I admire anyone who is so skilled and gifted at math….and you’re an author too! So much to admire.

Congratulations on your retirement!! I missed 5 of the math questions…math was never my forte (still isn’t) but I did learn something I missed before. I loved History and English though!

Middle school math teacher here. Enjoyed your number-based questions. I was surprised about the number of children in the Lucas family.
Love your stamps. I could use them, for sure. It’s an ongoing struggle to get kids to show work. Can’t believe a student actually copied “Answers vary.”

Turning in those final grades is a great feeling! Enjoy your retirement!

I mentioned the “answers vary” in a department meeting. One person expressed disbelief. Another teacher said she had seen it. In fairness, I only saw it twice.

Well, I found I was a tad off on about five. Way off on the Lucas children. Mileage and money was my forte. And when my daughter and I work on book covers, I do the math. It confounds her. Probably what helps me most was the fact I took eleven years of classical piano. Thank you, Renata, for the fun post. I enjoyed stretching my brain. And I’m pleased. I last read Pride and Prejudice nearly five years ago. Enjoy your retirement. 🙂

Congrats on your retirement. I am terrible at remembering figures so I did very poorly on the quiz.

Congratulations on retiring, and thanks for a fun quiz! Even as many times as I’ve been through the book I was still stumped on some of these. 🙂

Thank you.

I’m glad you enjoyed the quiz.

Love these details, because whenever I wonder about these things, I can never seem to find them. Thanks for your post.

Thank you.

I had to do some searching to confirm my answers.

Interesting. I did not keep score but guessed without looking at the answers in the book or here. I got some right, some close and some wrong. Of course, close is still wrong. Thanks for sharing.

I stopped giving out grades, but if I gave them here, close might get part credit. I’m glad you found it interesting.

I got most of them correct. I couldn’t remember how many hours from Hunsford to London, and I didn’t bother trying to figure out 18 and 19. I knew the Lucas’s have a large family though! And while I don’t mind math, it has been over 25 years since I did anything other than basic arithmetic or early-level algebra. And I had four different work crews working on my house today while I was here with 5 kids, so I think I can get a pass on being intellectually lazy tonight! Love your stories though, and I really enjoyed this numbers-themed post. Thanks!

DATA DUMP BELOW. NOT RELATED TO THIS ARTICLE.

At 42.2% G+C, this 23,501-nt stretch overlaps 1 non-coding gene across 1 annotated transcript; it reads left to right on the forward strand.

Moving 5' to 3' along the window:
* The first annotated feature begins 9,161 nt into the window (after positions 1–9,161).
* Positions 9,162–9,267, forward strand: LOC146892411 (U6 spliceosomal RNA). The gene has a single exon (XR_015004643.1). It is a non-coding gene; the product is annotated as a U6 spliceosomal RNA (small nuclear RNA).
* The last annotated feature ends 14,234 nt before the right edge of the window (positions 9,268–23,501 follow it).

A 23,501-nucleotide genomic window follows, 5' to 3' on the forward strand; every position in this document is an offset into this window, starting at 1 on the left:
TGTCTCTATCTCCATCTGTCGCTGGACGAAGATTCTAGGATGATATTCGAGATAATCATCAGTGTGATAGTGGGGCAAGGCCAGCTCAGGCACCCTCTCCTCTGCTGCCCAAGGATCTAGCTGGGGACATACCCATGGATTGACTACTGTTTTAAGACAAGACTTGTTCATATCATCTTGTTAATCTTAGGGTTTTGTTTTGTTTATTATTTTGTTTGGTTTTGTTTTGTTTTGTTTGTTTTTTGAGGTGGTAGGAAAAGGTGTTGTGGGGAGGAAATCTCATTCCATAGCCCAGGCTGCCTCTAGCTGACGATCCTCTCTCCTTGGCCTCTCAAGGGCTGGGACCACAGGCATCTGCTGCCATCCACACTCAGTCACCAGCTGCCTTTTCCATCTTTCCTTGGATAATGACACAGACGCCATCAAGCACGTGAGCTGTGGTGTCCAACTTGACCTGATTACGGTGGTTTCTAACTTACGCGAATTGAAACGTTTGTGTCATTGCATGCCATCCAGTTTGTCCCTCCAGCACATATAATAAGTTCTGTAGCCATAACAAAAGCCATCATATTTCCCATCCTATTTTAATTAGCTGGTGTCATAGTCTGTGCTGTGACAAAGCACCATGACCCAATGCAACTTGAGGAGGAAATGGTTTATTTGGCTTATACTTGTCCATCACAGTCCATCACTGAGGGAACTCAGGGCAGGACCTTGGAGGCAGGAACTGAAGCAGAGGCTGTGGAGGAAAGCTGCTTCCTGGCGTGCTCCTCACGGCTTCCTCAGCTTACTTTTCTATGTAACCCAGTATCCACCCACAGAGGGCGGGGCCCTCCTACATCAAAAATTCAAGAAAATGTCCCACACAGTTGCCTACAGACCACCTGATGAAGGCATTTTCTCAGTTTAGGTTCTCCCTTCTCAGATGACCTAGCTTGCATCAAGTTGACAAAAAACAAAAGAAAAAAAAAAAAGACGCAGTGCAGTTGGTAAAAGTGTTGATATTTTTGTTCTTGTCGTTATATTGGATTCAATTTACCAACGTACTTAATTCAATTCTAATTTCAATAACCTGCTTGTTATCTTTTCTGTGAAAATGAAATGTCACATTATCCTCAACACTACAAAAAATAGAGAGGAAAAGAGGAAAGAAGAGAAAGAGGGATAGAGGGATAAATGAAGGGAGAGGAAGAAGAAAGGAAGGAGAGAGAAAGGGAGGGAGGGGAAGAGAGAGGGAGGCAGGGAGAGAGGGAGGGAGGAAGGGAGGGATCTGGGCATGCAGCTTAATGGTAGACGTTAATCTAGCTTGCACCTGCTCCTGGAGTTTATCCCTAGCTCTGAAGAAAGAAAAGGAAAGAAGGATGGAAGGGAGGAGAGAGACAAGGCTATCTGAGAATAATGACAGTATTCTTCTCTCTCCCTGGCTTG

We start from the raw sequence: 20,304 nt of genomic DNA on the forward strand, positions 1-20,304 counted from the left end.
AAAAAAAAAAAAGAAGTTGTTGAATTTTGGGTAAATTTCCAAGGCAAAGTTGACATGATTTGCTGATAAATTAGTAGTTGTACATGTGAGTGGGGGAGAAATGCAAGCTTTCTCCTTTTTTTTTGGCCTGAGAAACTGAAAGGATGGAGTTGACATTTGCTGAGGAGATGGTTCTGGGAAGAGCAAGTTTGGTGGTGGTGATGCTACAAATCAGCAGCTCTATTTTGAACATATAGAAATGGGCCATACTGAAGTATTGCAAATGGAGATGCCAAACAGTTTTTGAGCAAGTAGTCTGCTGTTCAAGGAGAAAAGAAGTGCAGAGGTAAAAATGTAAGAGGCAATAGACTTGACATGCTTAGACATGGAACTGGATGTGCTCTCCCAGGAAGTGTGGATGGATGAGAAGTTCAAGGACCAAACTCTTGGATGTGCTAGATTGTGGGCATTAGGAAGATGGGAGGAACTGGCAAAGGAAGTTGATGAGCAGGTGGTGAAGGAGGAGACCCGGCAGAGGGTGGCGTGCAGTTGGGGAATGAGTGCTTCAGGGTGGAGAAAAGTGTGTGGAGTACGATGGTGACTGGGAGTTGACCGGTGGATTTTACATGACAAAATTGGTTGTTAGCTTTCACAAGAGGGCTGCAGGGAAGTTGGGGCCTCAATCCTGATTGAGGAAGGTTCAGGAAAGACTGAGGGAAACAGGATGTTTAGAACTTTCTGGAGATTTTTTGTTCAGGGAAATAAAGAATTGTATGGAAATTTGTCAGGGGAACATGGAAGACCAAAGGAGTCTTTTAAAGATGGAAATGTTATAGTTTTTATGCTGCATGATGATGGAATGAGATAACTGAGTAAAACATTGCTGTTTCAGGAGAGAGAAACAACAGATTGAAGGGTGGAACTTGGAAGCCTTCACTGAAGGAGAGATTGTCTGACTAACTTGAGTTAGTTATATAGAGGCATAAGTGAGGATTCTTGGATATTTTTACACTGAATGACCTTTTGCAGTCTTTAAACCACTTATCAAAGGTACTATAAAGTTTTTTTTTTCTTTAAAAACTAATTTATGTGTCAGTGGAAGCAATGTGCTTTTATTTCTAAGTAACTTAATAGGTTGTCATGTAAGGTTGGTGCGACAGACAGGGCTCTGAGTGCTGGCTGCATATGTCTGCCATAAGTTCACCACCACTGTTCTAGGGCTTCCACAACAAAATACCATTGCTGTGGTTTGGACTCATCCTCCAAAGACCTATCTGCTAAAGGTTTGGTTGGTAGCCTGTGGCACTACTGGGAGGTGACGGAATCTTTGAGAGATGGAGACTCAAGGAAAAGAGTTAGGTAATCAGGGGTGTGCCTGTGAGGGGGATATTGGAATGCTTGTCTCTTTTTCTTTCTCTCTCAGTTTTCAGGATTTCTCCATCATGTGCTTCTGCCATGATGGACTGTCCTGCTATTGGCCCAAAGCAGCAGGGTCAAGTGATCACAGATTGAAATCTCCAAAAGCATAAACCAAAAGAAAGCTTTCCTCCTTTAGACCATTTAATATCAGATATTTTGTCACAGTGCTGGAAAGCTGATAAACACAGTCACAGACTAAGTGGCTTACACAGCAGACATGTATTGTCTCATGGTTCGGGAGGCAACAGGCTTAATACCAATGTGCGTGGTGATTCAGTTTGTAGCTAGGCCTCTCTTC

Intellectual laziness in relation to mathematics needs no excuse when reading a blog on JAFF. The fact that you use any algebra at all indicates you are more comfortable with math than most people.

I’m glad you enjoyed the post and even more glad you love our stories.

Congratulations on your retirement! Blessings on your new adventure! I’m not a fan of math.

Thank you.

Most people aren’t math fans.

Congrats on retirement, Renata. Well deserved I’m sure. Hope you can fill all that ‘extra time’ with pleasurable pursuits (including more writing.)

I missed 5, couldn’t remember the parts that mentioned all the Lucas siblings, and didn’t know how many miles between Longbourn and the Gardiners. But it was a really fun little quiz….probably because I thought I did ok. I didn’t feel too awful with not getting 5.

I admire anyone who is so skilled and gifted at math….and you’re an author too! So much to admire.

Thank you. I always enjoyed math, but now I’m finding writing is more fun.

I only missed 3! <3 Congrats on your retirement!

Good for you!

Thank you.

I am such a math person that I briefly read part of your comment as “three factorial is less than 3”

It took me a second or two to reinterpret …3! <3 correctly.

Congratulations on your retirement!! I missed 5 of the math questions…math was never my forte (still isn’t) but I did learn something I missed before. I loved History and English though!

I was terrible in English and thus was not fond of it. I needed a word processor before I could write well. Perhaps, I also needed maturity.

Middle school math teacher here. Enjoyed your number-based questions. I was surprised about the number of children in the Lucas family.

Love your stamps. I could use them, for sure. It’s an ongoing struggle to get kids to show work. Can’t believe a student actually copied “Answers vary.”

Turning in those final grades is a great feeling! Enjoy your retirement!

They were really final grades!

I mentioned the “answers vary” in a department meeting. One person expressed disbelief. Another teacher said she had seen it. In fairness, I only saw it twice.

Well, I found I was a tad off on about five. Way off on the Lucas children. Mileage and money was my forte. And when my daughter and I work on book covers, I do the math. It confounds her. Probably what helps me most was the fact I took eleven years of classical piano. Thank you, Renata, for the fun post. I enjoyed stretching my brain. And I’m pleased. I last read Pride and Prejudice nearly five years ago. Enjoy your retirement. 🙂

I’m glad you enjoyed it.

Summer does our book covers, including any math involved.

As a math professor, my mind goes to numbers quite often as well. 🙂

Thank you for this great quiz, Renata and congratulations on turning in your final grades!

Thank you.

I am happy to know that there are others who like both math and Jane Austen.